However, some studies suggest that replacing sugar with artificial sweeteners may still deal damage to your diet, resulting in weight gain over time. In fact, a 2017 report published in the Canadian Medical Association Journal, which analyzed 37 studies regarding the effect of artificial sweeteners on weight management, found just that. The researchers concluded that rather than helping people lose weight, artificially-sweetened beverages could be sabotaging their diets. Besides being linked to weight gain and obesity, they also appeared to increase one's risk of diabetes and heart disease.

Pre-packaged diet foods

hand opening door of microwave

Some foods are explicitly marketed as weight-loss friendly, but that doesn't mean they're necessarily good for you. In fact, Vice reports that foods that are labeled with health claims are only "marginally" healthier for you than conventional pre-packaged foods.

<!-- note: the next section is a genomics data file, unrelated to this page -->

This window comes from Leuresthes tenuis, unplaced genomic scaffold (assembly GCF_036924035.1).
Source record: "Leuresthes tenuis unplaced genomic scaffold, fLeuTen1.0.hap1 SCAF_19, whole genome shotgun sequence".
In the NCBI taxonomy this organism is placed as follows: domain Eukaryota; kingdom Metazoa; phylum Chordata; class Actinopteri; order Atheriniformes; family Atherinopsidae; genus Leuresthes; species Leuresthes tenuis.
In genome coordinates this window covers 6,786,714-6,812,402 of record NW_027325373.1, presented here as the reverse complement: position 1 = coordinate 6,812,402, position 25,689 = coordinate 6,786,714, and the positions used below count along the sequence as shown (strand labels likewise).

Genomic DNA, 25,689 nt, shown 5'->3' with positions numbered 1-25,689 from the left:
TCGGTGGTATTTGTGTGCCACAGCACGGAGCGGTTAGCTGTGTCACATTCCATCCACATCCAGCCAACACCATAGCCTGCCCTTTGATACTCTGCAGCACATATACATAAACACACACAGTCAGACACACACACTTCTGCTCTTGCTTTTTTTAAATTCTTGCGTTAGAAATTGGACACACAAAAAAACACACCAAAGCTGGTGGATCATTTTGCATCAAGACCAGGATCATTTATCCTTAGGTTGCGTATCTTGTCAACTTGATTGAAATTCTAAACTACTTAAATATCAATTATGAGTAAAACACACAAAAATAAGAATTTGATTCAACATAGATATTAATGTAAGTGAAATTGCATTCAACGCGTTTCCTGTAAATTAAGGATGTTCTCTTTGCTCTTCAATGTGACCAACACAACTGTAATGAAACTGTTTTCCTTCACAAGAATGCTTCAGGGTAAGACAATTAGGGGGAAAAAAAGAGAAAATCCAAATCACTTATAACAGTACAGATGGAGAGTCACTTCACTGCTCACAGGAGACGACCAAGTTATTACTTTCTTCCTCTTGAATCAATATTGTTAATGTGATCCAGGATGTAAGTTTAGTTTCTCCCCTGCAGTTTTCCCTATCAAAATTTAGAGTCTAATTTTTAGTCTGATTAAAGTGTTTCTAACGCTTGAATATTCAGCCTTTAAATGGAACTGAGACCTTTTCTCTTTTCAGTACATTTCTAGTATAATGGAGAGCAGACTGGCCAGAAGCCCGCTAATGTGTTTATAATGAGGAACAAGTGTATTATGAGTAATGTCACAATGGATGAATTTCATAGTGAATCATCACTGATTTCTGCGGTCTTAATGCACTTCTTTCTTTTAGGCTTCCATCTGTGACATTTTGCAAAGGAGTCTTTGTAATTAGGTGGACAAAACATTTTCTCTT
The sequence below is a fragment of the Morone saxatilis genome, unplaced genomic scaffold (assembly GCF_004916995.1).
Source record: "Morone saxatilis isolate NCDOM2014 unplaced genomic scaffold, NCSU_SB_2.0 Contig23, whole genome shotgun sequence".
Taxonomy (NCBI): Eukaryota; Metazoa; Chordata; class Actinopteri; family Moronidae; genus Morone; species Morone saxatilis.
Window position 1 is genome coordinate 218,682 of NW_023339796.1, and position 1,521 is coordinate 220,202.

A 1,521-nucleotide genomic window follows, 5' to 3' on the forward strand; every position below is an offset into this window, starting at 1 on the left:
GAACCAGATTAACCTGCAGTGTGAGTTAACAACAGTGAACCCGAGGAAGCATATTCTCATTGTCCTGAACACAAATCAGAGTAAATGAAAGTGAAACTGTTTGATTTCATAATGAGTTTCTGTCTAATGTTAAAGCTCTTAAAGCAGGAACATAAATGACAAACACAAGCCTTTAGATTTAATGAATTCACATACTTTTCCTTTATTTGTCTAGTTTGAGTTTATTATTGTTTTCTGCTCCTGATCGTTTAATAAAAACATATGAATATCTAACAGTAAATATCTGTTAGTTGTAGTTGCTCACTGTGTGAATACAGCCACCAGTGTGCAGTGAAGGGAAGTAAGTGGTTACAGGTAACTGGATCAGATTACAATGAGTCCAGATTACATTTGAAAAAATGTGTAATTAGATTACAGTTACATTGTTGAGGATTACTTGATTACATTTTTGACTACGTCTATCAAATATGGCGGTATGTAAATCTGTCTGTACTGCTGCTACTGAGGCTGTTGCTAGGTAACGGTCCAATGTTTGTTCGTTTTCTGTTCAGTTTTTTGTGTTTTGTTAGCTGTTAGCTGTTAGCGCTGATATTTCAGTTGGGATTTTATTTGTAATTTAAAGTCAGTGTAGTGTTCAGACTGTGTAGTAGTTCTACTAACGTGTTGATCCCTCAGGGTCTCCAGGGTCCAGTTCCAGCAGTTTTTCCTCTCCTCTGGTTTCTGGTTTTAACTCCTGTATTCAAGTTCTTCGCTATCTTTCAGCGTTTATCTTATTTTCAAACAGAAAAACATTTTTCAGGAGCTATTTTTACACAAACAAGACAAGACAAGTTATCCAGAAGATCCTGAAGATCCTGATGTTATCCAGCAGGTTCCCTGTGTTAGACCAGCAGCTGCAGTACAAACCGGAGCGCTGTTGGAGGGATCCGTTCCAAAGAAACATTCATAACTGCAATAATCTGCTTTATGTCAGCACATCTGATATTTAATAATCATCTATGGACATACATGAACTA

Delk says that instead, you should opt for a wide variety of fresh, whole foods whenever possible. "Whether you are trying to lose weight or just eat healthier, your best diet plan is one full of whole grains, fruits, vegetables, fish and other lean meats, low-fat dairy, and healthy fats. Fill up on these foods at meals and snacks so you won't be as tempted by ultra-processed foods," she advises.

Best Life offers the most up-to-date information from top experts, new research, and health agencies, but our content is not meant to be a substitute for professional guidance. When it comes to the medication you're taking or any other health questions you have, always consult your healthcare provider directly.

Lauren Gray
Lauren Gray is a New York-based writer, editor, and consultant. Read more
Sources referenced in this article
  1. Source:
  2. Source: